Sam Phillips was the composer for Gilmore Girls (she’s the voice of the “la la” filler that runs throughout the series). But Phillips says that she wasn’t the one who chose her song for a pivotal point in the series, that was creator Amy Sherman-Palidno’s choice.
But it’s a perfect choice for the scene in question and it comes back a few other times in the series. I probably would have liked this song anyway, had I encountered it outside the series, but it will probably always elicit an “awwww” because of the way it was used in the series.
The song “Forever Young” came into my life in the spring of 1991, when I was a sophomore in high school, and the seniors were getting ready to wrap up and head off into their futures. I first heard the Alphaville version, and it seemed like a kind of timeless song. With several decades of hindsight, I can tell it wasn’t a terribly old song. It screams early 80s. The internet tells me it’s from 1984.
But it’s the kind of song that does well with covers and I enjoyed both versions that Peggy LaPoint played. And you can listen to them too!
I enjoy when the Sunday Brunch playlist doesn’t have an album cover for the song playing. Hip and obscure.
God bless movie soundtracks for introducing me to new songs and also making up an important chunk of my formative years. (Ahem Footloose,Pretty Woman.)
Here are three songs I’ve recently discovered thanks to movies watched. Let’s take them in reverse order.
One of the things I hated about what was called oldies radio in the 80s and early 90s, was that they played the same five (or three, or one) song by artists over and over again. So unless my parents had albums or 45s (they mostly didn’t), I didn’t hear anything else by those artists. Thus, there are large gaps with many artists, even with Elvis. I didn’t hear “A Little Less Conversation” until the Ocean’s 11 franchise, and I didn’t hear “In the Ghetto” until someone sang it at my 40th birthday karaoke party. “Suspicious Minds” may have been floating around, but didn’t really come to me until I watched Intolerable Cruelty.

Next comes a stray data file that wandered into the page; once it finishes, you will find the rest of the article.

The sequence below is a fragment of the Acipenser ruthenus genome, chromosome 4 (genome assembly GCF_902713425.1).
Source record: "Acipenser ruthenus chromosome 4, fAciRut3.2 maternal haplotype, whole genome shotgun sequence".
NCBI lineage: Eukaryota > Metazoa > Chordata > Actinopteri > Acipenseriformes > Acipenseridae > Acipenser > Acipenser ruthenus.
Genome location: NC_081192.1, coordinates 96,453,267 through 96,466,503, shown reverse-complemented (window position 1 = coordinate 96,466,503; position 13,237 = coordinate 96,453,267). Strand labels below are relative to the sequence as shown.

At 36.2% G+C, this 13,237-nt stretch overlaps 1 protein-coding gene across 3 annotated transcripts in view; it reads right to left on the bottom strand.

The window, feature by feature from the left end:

Which means I didn’t hear “If I Can Dream” until just last night, when I watched the Elvis movie. It has lyrics that are so heartfelt they tip slightly over to cheesy (a plus) and a great big sound that builds and builds.
“Life’s Adventures,” by Tim Myers was from the Kissing Booth 3, which I finally got around to watching on Friday. The soundtrack also features Bright Eyes’s “First Day of My Life,” which is a favorite of mine and has appeared on this blog before.
This song is relaxingly sweet.
According to the comments on YouTube, I’m not the only person who found this song via Along for the Ride the Netflix movie based on a Sarah Dessin novel. It’s a good song for a transition point in the movie and a positive song overall.
Don Henley’s album The End of the Innocence is one that takes me right back to high school, which is interesting, since it was released on June 27, 1989 and I was more than a year away from being in high school. I think it’s because when I was in high school I heard a cover of “The End of the Innocence” (the song) at the Western Idaho State Fair and it struck a chord.
Regardless, this was a successful enough album that at least three songs, “Innocence,” “The Heart of the Matter” and “The Last Worthless Evening” were in fairly heavy rotation for years. They seem to have fallen out of rotation in the last decade or so, at least where I access songs.
So it was nice to hear this on KINK Sunday Brunch.
YouTube isn’t coughing up an official video, so here’s this one: